Erythema Annulare Centrifugum and Other Figurate Erythemas



Erythema Annulare Centrifugum and Other Figurate Erythemas: Introduction




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Erythema Annulare Centrifugum at a Glance





  • Clinical pattern of annular expanding erythematous rings, which enlarge rapidly, fade, and then disappear, as new lesions appear.
  • Diagnosis of erythema annulare centrifugum is one of the exclusions.
  • Superficial and deep variants can be separated clinically and histologically. Deep form is usually lupus tumidus or erythema migrans.





The figurate erythemas include a variety of eruptions characterized by annular and polycyclic lesions. Classification of this group has always been controversial; the literature abounds with contradictions, uncertainties, and a bewildering array of synonyms. Darier in 1916 was the first to use the term erythema annulare centrifugum1 (EAC), although similar lesions had been described previously under other names. Table 43-1 lists the figurate erythemas and the differential diagnoses to consider.







Table 43-1 Migratory Erythemas 






Epidemiology





EAC is an uncommon disorder. No epidemiologic data are available. There are only three large series in the literature: (1) 66 cases identified clinically,2 (2) 73 first diagnosed histologically,3 and (3) 90 carrying either a clinical or histological diagnosis.4 EAC appears to have no predilection for either sex or for any age group.






Etiology and Pathogenesis





Both the annularity and the peripheral spread of EAC have attracted speculation as to a possible mechanism. Most hypotheses have centered on interactions among inflammatory cells, their mediators, and ground substance as foreign antigens diffuse through the skin.5,6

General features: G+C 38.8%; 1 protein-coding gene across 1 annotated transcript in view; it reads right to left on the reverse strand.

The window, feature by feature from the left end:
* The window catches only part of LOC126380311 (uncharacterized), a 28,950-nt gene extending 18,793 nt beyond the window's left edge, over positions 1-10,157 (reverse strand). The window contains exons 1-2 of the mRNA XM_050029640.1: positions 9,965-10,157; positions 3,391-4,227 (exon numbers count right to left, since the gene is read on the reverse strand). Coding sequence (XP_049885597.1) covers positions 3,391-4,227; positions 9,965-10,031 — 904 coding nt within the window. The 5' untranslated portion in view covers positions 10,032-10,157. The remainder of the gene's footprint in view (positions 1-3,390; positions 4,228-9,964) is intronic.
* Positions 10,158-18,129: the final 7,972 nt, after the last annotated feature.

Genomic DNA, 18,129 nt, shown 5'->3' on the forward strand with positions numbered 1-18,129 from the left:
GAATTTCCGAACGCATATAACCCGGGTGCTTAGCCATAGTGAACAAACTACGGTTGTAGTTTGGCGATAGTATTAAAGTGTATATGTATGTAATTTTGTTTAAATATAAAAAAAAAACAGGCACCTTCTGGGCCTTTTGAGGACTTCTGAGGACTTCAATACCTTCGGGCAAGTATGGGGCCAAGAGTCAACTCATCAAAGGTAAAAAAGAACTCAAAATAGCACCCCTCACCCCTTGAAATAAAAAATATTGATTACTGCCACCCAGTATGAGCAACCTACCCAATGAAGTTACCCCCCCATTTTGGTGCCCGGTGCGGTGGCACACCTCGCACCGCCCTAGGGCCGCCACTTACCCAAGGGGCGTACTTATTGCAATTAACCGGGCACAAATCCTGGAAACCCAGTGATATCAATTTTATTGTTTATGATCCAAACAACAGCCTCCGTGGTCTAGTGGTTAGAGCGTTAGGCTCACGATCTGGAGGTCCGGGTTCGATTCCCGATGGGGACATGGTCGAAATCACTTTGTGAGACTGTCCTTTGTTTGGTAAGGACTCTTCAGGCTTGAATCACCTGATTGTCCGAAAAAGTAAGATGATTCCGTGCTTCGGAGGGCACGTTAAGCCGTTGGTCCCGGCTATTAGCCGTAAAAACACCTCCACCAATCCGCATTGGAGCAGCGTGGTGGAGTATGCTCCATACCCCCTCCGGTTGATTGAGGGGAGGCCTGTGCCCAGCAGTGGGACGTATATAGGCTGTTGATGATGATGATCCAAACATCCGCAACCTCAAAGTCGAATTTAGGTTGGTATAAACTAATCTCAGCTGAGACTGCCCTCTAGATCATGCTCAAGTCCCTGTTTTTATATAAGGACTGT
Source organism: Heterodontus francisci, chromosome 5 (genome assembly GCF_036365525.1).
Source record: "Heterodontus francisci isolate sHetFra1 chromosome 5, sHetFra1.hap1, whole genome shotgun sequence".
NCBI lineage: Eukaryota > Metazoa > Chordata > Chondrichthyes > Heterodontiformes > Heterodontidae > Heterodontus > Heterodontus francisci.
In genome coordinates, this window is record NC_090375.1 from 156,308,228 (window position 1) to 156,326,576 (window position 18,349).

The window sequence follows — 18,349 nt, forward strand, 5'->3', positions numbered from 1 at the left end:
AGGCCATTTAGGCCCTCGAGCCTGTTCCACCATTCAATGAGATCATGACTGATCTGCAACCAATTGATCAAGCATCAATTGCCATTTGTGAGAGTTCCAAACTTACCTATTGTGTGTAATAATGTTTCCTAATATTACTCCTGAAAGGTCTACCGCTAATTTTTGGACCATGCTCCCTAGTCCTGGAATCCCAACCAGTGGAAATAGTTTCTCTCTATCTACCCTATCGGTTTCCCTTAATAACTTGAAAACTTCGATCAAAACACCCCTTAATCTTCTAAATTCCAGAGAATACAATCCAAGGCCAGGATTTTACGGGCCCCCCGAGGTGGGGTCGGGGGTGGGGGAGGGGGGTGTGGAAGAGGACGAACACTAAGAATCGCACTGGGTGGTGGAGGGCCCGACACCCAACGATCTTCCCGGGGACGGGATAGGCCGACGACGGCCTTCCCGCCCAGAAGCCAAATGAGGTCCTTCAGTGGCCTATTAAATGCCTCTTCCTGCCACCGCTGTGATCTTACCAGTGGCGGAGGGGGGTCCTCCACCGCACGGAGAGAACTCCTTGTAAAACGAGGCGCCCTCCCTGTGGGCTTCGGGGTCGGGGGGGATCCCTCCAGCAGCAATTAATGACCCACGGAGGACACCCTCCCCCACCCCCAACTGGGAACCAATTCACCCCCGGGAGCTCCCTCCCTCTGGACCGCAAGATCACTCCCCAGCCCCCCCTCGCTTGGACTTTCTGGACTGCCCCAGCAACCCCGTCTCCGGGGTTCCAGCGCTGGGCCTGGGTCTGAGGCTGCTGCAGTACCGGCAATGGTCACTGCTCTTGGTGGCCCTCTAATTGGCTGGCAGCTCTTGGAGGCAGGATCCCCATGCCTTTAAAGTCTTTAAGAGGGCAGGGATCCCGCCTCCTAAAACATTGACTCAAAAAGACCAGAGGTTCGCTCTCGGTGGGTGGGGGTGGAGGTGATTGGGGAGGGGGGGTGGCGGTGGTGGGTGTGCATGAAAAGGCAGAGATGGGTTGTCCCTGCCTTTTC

While many possible triggers have been suggested, all are common problems and EAC is very rare, so a direct causality is impossible to prove. It is better to view EAC as idiopathic. In one series, 24 patients were closely evaluated, and in none of the cases was any definite cause found.7 Suspected triggers include bacterial8 and candidal9 infections, autoimmune diseases,10 menses,11 pregnancy,12 and even stress.13 Although medications are often identified as causing EAC in case reports, none regularly induces such lesions. EAC may be coupled with malignant neoplasms, with the eruption disappearing after treatment of the tumor and often returning as the tumor recurs.1416 This paraneoplastic marker must be distinguished from metastatic tumors with an annular pattern.17,18






Clinical Findings





History



The history is most important in exploring the differential diagnostic considerations. In general, the lesions are asymptomatic but may be cosmetically disturbing.



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Jun 11, 2016 | Posted by in Dermatology | Comments Off on Erythema Annulare Centrifugum and Other Figurate Erythemas
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